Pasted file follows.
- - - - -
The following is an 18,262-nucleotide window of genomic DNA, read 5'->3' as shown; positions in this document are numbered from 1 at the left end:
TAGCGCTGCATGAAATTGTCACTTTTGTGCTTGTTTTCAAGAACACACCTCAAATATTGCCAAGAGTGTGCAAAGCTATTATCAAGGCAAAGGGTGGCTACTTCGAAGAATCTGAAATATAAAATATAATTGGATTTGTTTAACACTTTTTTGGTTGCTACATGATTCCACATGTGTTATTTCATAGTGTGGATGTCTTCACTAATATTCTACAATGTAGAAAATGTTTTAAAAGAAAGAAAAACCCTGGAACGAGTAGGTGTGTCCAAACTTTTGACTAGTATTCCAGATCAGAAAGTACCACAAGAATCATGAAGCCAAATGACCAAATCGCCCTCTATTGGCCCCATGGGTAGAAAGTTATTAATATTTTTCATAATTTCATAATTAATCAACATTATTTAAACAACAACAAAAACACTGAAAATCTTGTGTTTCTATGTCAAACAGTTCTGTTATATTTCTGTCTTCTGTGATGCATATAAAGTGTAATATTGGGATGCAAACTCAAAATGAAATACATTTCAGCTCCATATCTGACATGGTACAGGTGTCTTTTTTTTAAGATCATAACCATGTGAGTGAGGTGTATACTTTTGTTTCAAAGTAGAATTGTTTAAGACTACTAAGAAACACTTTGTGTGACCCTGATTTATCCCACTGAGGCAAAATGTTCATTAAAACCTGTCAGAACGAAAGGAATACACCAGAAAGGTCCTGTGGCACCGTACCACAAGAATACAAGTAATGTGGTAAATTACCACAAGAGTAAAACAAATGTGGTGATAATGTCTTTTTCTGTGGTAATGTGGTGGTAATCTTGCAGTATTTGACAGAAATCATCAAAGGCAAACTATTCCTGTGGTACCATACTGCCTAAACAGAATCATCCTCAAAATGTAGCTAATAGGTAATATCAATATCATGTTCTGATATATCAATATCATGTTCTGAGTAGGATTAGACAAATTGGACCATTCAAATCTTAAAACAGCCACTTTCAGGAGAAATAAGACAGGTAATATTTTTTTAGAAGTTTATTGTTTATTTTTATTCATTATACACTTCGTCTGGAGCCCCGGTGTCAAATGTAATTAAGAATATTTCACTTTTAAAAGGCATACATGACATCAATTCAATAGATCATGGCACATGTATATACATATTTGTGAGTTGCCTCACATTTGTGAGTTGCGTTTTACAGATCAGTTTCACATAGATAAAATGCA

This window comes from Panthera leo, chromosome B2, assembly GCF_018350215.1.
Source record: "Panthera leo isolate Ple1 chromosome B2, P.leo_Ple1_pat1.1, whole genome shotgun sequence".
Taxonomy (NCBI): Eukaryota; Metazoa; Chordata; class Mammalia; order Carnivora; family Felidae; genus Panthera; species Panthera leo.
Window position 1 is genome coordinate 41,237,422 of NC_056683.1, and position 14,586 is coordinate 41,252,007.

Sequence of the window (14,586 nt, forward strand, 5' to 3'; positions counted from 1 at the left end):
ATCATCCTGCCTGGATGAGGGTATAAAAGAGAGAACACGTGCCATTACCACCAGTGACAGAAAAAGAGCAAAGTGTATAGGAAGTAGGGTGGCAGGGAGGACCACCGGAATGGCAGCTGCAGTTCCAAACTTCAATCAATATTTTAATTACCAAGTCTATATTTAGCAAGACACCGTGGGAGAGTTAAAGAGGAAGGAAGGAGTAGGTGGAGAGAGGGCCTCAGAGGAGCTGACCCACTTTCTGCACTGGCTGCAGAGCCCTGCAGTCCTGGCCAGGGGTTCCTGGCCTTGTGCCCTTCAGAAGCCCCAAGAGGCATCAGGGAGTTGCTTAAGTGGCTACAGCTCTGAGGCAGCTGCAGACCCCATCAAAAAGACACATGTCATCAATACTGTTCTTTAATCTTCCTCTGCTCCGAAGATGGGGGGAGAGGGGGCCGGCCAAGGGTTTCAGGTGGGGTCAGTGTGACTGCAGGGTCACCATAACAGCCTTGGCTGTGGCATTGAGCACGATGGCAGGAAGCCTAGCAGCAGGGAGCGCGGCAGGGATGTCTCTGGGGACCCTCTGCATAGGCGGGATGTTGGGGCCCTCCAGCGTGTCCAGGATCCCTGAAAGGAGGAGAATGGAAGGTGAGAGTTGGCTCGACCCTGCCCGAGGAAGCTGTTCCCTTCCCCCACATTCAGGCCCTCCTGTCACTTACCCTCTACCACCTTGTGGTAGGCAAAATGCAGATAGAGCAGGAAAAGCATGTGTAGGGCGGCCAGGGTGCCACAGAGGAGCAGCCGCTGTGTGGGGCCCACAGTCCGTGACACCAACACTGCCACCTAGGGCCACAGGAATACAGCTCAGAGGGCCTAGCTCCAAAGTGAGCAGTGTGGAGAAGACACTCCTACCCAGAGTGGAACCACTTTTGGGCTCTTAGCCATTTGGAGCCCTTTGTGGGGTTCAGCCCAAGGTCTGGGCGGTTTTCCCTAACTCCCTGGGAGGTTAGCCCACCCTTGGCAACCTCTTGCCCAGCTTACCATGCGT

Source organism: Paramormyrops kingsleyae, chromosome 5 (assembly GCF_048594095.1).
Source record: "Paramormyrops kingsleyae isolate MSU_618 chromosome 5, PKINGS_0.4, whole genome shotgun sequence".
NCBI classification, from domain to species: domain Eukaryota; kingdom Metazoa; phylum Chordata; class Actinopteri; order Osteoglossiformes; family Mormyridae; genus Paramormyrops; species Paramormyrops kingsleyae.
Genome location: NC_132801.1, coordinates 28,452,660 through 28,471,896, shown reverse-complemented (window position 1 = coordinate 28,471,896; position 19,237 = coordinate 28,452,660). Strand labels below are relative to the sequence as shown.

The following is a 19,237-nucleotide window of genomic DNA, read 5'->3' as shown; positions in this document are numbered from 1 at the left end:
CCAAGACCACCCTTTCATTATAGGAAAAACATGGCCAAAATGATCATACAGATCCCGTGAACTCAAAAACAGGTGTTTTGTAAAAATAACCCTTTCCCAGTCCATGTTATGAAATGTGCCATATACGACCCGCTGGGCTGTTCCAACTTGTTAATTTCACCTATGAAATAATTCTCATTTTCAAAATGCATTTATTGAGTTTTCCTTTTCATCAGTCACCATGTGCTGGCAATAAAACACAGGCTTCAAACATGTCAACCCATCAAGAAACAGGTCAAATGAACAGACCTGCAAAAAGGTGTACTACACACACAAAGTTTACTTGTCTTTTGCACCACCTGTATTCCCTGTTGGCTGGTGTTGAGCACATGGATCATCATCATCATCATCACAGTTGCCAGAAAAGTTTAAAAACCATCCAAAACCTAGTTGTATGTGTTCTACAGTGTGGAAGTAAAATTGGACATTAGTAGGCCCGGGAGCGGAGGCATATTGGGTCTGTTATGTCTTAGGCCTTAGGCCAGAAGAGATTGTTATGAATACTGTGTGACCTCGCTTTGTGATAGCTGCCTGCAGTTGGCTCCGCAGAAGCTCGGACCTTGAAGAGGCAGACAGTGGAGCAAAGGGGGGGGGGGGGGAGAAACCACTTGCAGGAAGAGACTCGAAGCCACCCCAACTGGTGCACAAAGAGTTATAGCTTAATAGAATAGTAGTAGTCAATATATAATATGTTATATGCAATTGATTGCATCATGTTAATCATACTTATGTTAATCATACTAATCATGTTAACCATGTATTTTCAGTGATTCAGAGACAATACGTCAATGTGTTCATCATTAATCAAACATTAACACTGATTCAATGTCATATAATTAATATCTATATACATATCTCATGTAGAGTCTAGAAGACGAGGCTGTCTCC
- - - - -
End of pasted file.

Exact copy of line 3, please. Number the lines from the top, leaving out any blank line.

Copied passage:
This window comes from Panthera leo, chromosome B2, assembly GCF_018350215.1.